Vanessa Cuddeford, a leading Confidence Coach, discusses the importance of nurturing employee confidence and the crucial role employers have in building stronger workforces. Vanessa also shares her top tips for improving workplace confidence.

Confidence is a delicate flower: fail to feed and nurture it and it won’t survive for long.

A recent survey by a leading financial services consultancy found that 70% of employees have experienced Imposter Syndrome – they doubt their skills and fear being exposed as frauds.

The term “Imposter Syndrome” was coined in 1978 in a study of high-achieving women. These women had all been recognised for their academic excellence yet still attributed their success to luck rather than their own capabilities. Even the highest external validation seemed not to make them feel capable in their roles.

The impact on businesses today

Recently, the COVID-19 pandemic has denied workers much of that external validation. Remote working means less contact with more experienced colleagues – mentors who can encourage and guide. Yet the impact of Imposter Syndrome reaches further than the individual. It shapes the make-up of our businesses and boardrooms. Those who struggle are less likely to progress and put themselves forward for senior roles.

Businesses who want to encourage diversity and reap the rewards that plurality of thought brings, need to be setting up the 70% (those who lack confidence) to win.

How businesses are supporting employees’ confidence

Around a third of organisations have increased spending on employee wellbeing since the pandemic. The benefits they offer include fitness programmes, mental health counselling, career coaching and mindfulness classes.

These are useful in supporting employees’ general health and wellbeing, but as tools to improve confidence their value is limited.

Tailored support which helps employees recognise their achievements and rationally assess gaps in their skillset, coupled with training to bridge those gaps, are vital to addressing the confidence deficit.

This role is often left to line managers who lack training and experience to offer the support needed. A study by Mental Health First Aid England (MHFA) revealed that a third of managers didn’t feel equipped to handle their team’s mental health concerns.

Outsourcing the confidence problem

With inflation rising, few organisations have the budget for full-time confidence coaches. But outsourcing to external consultants who specialise in helping employees appreciate their worth may hold the key to bridging the confidence gap.

Confidence coaches work with individuals to gain a realistic perspective of their abilities and achievements. They may ask them to keep a record of successes and seek feedback from colleagues about how they are perceived and what value they bring to the organisation.

Past failures which may loom large in an employee’s mind, can be re-framed and put in perspective. Often those struggling with Imposter Syndrome view failure as evidence of a fundamental character flaw or lack of ability – rather than the result of a specific set of circumstances which can be changed.

Communication styles can be tweaked to help employees convey greater confidence, creating a virtuous cycle – the more confidently someone comes across, the more confident they feel.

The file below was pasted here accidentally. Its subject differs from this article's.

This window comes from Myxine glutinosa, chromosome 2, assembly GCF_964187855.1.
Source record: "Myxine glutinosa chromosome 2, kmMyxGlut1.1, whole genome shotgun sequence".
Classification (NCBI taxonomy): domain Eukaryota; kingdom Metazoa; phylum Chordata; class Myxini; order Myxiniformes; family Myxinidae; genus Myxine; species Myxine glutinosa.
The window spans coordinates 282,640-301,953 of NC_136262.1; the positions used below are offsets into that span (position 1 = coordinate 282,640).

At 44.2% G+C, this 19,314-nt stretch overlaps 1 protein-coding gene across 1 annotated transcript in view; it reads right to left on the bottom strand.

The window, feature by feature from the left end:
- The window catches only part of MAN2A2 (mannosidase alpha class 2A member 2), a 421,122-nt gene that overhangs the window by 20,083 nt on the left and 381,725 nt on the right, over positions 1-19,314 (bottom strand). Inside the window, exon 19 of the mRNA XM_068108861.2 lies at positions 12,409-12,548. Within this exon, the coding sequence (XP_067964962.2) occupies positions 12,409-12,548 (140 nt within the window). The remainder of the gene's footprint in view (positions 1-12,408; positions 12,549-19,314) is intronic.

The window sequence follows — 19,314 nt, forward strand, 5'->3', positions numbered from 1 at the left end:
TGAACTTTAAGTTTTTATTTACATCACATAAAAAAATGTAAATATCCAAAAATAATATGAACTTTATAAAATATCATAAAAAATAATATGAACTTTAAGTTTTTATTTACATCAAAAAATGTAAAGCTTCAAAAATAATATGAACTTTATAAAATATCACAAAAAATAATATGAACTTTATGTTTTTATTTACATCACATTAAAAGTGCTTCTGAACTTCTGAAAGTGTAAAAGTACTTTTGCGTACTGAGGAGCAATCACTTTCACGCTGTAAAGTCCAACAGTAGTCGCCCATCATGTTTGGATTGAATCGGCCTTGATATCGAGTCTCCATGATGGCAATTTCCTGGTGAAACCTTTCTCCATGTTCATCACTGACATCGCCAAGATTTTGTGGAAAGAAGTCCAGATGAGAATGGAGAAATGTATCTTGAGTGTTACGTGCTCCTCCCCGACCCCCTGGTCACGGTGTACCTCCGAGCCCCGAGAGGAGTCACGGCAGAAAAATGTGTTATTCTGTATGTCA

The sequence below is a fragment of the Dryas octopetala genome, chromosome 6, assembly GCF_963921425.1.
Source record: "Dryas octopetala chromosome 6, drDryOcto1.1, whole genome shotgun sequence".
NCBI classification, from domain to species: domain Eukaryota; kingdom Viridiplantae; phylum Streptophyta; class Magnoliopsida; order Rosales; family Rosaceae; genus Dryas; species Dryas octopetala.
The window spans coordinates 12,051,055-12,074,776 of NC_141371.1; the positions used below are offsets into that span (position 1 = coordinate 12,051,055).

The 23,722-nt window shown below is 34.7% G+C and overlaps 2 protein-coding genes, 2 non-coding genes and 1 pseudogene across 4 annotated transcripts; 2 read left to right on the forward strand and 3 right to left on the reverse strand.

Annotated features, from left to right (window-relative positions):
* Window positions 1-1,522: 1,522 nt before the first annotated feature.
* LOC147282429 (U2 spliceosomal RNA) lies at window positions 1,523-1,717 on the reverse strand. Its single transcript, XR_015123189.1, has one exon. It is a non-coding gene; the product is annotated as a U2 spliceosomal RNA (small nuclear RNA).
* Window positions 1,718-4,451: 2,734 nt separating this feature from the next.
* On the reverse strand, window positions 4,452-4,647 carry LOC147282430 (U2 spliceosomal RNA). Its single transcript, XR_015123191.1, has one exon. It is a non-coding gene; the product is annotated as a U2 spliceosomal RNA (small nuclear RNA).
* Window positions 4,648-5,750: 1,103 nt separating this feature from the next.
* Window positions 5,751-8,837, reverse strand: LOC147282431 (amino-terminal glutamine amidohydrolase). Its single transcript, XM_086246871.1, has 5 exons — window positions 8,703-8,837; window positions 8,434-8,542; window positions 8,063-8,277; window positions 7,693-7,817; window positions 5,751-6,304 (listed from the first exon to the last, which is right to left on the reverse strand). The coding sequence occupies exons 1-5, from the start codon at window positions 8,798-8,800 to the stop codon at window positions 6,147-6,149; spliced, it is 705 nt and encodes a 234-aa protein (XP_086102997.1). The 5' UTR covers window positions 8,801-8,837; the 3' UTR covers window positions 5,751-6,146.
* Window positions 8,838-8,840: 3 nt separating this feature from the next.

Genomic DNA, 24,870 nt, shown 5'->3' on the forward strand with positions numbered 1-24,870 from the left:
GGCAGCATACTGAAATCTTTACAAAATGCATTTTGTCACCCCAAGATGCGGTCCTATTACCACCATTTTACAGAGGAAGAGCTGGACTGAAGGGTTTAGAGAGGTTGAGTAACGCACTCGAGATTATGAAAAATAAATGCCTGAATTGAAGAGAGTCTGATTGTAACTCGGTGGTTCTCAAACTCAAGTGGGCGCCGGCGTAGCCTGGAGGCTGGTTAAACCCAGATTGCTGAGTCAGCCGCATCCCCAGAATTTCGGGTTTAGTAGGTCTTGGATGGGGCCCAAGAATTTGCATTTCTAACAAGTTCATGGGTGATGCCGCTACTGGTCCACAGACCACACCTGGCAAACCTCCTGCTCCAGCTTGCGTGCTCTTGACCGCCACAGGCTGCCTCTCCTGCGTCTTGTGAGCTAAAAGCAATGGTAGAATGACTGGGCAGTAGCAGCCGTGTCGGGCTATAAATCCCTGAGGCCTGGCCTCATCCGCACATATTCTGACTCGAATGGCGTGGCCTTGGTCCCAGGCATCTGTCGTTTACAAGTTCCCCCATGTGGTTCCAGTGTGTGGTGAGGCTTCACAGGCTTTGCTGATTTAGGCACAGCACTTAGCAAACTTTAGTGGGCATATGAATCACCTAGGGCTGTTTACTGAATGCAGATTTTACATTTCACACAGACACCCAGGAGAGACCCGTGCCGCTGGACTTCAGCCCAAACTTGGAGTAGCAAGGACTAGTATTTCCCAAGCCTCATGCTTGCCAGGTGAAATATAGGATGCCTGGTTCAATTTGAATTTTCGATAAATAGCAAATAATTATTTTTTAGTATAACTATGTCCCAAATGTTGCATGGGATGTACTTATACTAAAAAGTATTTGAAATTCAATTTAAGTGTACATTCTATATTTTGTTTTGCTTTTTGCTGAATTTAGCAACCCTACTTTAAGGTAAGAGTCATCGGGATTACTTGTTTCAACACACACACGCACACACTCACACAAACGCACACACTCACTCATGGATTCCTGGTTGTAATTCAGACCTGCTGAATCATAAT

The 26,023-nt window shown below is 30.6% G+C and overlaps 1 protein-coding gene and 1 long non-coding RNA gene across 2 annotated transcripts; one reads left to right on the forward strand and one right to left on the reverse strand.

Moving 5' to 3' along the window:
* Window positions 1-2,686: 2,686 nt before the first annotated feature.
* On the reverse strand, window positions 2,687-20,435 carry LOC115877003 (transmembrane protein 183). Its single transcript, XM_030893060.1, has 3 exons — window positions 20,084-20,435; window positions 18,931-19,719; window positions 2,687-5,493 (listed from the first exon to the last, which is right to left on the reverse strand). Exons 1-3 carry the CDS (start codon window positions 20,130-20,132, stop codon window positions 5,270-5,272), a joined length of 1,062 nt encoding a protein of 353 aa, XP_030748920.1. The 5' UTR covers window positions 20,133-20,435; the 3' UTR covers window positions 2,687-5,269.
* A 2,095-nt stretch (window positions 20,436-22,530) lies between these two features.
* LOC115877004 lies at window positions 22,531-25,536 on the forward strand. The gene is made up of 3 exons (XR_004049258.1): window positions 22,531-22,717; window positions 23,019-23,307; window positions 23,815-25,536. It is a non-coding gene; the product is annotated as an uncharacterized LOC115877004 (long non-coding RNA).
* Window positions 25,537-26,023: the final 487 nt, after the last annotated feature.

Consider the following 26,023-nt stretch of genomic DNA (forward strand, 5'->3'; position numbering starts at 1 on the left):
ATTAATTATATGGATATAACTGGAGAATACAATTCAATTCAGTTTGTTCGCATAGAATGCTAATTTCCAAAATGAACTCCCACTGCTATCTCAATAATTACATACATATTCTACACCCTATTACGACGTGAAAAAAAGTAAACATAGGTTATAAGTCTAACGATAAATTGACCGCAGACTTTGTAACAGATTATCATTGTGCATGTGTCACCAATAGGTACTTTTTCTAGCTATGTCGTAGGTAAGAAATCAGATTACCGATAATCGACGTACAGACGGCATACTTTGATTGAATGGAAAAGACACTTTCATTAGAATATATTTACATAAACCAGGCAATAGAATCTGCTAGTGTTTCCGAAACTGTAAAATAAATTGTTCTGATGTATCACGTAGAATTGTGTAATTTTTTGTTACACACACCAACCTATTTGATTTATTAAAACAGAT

Changes can happen quickly if an employee has the right tools and support.

A confident future for business

Now, more than ever, businesses need to support their employees’ confidence if they want to remain agile in the face of rapid technological change.

AI will revolutionise many jobs, and employees will need to re-skill to keep pace. Where once people had certainty about the nature of their job role and operating models, they’ll need to instead have certainty in their own ability to adapt to new roles and ways of working.

Confidence will be the bedrock on which adaptability and agility will grow. Forward-thinking businesses who choose to empower their workforce to feel confident and capable in the face of change will thrive. After all, confidence is like a delicate flower – tend to it, and it blooms.

Top tips for being confident in the workplace

Seek support and feedback: Surround yourself with a supportive network of colleagues, mentors, or coaches who can provide guidance, constructive feedback, and encouragement. Their insights can help you gain perspective and boost your confidence in your abilities.

Prepare and practise: Thoroughly prepare for meetings and presentations. Practise beforehand to familiarise yourself with the content and build confidence in your delivery.

Know yourself: Set aside time to recognise your strengths, weaknesses, and areas to improve. Knowing yourself better can boost your confidence, help you leverage your strengths and address skills gaps.

Embrace failure as a learning opportunity: Setbacks and mistakes are a normal part of learning. View failures as valuable lessons and opportunities for growth rather than letting them undermine your confidence.

About the expert

Vanessa Cuddeford is a strategic communications adviser and confidence coach. She helps professionals enhance their impact as speakers, enabling them to advance their careers while conquering nerves and self-doubt. Before becoming a coach, Vanessa was a news anchor and reporter for BBC News and ITV News, where she hosted a nightly news programme. During her time on TV Vanessa experienced stage-fright which nearly derailed her career. She spent 18 months developing techniques to overcome her fears and has since guided hundreds of clients to speak persuasively and confidently.